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For Google, the Cloud Is Its Mobile Future

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If there was any doubt that mobile and the cloud will eventually converge, Google (s GOOG) is putting it to rest. At an event in San Francisco today, the company showed off two applications that leverage Google’s back-end infrastructure and its Android OS to bring a powerful new mobile user experience. The two apps are Voice Actions and Chrome2Phone.

Chrome2Phone is an application that allows you to sync content (clips and videos, for example) between your desktop browser and your mobile device, much like Mozilla’s Home application allows you to take your Firefox browsing history and bookmarks on an iPhone (s AAPL).

Voice Search for Android is an app that is Google’s answer to Siri, an artificial intelligence application maker that was acquired by Apple for a reported $200 million. It’s a voice-to-mobile interface that allows you do perform about 12 actions including search, text messaging, looking up music online and playing it back using your favorite service, writing emails, looking up locations, and placing calls to those locations.

Hugo Barra, Google director of product management, said at the event that nearly 25 percent of folks who use Android 2.0 (and higher) use voice search. “It is much higher than we expected and it is pretty astounding,” he said. In addition to voice search, Google is adding voice capabilities to the Android Keyboard.

According to Google executives, Google voice search has about 70 percent accuracy. They said it is much easier to offer instructions than to transcribe voice mails in Google Voice (which can at times be comically inaccurate).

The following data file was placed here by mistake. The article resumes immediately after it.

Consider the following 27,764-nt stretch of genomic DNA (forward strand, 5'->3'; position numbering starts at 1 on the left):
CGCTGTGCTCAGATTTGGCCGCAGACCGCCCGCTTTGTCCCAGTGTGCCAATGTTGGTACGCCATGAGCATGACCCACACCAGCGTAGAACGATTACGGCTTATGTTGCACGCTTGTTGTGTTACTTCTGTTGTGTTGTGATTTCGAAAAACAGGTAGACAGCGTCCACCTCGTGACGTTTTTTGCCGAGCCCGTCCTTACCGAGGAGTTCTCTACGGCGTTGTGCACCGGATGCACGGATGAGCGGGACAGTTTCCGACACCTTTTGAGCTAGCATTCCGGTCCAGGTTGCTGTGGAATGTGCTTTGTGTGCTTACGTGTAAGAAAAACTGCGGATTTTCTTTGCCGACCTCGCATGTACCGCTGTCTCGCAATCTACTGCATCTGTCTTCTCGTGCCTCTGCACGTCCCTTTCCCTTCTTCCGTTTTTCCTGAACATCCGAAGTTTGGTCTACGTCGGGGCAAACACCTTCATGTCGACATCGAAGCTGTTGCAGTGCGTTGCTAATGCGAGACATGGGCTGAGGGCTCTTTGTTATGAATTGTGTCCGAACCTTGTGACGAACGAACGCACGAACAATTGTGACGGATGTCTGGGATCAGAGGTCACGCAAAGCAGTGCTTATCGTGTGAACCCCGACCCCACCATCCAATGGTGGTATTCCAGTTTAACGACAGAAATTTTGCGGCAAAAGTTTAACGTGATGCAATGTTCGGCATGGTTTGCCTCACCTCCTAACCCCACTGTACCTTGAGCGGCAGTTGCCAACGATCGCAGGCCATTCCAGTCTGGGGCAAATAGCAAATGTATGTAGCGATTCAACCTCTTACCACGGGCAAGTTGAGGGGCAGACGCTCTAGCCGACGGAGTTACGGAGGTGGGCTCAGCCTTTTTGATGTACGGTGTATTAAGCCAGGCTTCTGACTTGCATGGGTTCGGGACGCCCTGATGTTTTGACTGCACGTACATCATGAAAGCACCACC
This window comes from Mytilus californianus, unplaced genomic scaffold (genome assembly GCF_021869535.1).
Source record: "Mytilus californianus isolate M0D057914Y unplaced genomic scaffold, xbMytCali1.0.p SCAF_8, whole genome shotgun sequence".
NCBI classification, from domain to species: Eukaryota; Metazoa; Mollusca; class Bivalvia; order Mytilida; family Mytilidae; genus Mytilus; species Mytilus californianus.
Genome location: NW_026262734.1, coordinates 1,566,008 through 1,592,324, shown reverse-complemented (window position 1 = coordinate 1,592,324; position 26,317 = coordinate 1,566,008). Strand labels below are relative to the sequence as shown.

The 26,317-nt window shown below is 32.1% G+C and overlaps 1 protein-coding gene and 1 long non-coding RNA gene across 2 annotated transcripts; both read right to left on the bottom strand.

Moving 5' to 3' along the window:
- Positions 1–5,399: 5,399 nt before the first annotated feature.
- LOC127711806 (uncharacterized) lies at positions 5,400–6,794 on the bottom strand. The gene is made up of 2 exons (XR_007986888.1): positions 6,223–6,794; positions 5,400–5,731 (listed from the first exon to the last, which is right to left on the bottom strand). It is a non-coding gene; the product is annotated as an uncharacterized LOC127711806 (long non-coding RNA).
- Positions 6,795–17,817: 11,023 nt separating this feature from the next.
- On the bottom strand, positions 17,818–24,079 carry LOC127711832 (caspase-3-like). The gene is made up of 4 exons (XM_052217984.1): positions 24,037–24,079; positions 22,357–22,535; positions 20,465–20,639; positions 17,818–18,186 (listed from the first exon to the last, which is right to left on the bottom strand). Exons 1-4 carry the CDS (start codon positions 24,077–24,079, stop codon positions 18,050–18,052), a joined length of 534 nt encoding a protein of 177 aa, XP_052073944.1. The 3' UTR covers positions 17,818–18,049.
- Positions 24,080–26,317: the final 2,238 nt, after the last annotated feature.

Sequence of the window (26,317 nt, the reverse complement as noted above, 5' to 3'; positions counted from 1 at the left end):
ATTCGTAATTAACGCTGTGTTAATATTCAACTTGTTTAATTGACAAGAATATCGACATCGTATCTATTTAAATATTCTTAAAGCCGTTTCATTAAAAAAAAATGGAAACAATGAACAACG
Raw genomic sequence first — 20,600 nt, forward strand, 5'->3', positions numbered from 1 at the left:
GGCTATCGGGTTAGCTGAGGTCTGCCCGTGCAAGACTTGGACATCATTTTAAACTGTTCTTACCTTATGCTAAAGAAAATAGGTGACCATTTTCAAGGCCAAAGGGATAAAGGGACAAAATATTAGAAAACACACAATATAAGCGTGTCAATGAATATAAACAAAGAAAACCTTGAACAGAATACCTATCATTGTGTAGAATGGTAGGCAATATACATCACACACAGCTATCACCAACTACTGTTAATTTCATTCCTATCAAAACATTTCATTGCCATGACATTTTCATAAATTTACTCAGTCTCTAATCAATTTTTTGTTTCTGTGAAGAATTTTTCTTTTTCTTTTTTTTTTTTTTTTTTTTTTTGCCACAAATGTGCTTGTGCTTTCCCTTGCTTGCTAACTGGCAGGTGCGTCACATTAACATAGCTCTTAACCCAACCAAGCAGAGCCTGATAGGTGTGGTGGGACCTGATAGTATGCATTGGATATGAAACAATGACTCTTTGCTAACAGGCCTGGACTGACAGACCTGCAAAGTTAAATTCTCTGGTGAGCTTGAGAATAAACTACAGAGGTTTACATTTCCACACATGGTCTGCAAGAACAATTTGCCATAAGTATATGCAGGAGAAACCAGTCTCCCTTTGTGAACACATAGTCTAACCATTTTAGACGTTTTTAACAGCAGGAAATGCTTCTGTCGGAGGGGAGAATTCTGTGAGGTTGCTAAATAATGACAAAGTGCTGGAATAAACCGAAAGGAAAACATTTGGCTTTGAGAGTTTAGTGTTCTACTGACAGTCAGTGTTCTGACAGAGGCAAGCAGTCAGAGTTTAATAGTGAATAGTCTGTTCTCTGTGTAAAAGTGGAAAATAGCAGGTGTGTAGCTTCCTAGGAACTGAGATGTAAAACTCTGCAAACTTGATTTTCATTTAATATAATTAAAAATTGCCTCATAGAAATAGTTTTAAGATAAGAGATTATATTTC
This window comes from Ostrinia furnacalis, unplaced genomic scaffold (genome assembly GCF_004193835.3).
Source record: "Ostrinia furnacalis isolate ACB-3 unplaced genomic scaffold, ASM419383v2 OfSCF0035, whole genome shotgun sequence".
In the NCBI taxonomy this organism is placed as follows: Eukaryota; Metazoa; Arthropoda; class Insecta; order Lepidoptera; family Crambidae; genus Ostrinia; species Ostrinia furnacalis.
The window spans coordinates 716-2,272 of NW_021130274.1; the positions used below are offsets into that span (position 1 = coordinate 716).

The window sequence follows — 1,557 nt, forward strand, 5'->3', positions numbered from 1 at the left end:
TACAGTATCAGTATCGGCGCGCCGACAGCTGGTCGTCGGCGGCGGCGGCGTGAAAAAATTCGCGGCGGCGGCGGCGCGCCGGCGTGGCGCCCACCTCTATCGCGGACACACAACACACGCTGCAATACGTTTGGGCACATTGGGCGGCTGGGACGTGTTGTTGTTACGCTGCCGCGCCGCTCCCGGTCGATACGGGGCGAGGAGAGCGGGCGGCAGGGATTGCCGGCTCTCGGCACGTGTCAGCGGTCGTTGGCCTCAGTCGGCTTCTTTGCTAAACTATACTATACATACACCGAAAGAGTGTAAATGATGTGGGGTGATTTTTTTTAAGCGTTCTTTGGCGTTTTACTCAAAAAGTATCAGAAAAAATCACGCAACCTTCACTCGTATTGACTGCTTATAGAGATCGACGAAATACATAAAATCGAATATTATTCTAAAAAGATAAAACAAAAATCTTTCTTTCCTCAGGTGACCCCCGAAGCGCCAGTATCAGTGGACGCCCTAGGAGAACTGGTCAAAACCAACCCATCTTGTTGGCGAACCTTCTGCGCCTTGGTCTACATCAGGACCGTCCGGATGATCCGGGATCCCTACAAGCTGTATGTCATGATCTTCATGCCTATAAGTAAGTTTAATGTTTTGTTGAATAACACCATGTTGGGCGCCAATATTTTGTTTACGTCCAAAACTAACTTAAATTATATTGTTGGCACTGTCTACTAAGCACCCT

Google’s Voice Actions (which is for Android 2.2 only) joins a series of cloud-based mobile applications launched by the search company. Others include Google Navigation and Goggles. Barra explained that when you add 4G speeds to a 10,000-server data cluster, what you end up with is a mini-computer in your pocket.

From GigaOM PRO: How speech technologies will transform mobile use

Barra said that sub-second latency on the mobile brings a whole new responsiveness, and with it, a massive discontinuity. “It will change the way we write mobile software. Near-infinite mobile (computing) capability wasn’t possible a few years ago,” he said. “Computing happens in the cloud and the data comes back to the device.”

Related content from GigaOM Pro (sub req’d):

How Speech Technologies Will Transform Mobile Use

25 Responses to “For Google, the Cloud Is Its Mobile Future”

  1. “If there was any doubt that mobile and the cloud will eventually converge, Google is putting it to rest.”

    Google isnt the first one to do it. Apple has benn doing it with its .Mac service. Nokia has a fine service in Ovi. there have been other services like,, etc which let you sync your mobile with the cloud.

    actually mobile+cloud : didnt iPhone kind of popularise that?

    by the way, who is going to be the first service to make money selling Android Anti Virus software?

    synccing bookmarks, contacts, map data, etc all have been possible in various ways. its just that Google has a louder voice in the world of PR and media space.

  2. D’OH!

    Unless Google ceased to by a Marketing firm overnight, there isn’t anything new here. Google strategy has always been to profit from the info it obtains from its “free” Internet based services and applications. For Google, the “Cloud” has always been its present and future, no “mobile” qualifier needed.

  3. chitra.s

    Om – it will be good if you take your iPhone fixation while discussing Android – Google’s voice capabilities are miles ahead of Siri! By the way we await the Gigaom Android app that you promised weeks back while you launched the GigaOm iPhone app.

  4. As is pointed in the article, this is Google’s answer to Siri. ( They both rely on the cloud while limiting the number/types of actions that are possible to make the magic possible. It will be interesting to see how Apple repackages Siri into something that is native in the iOS devices.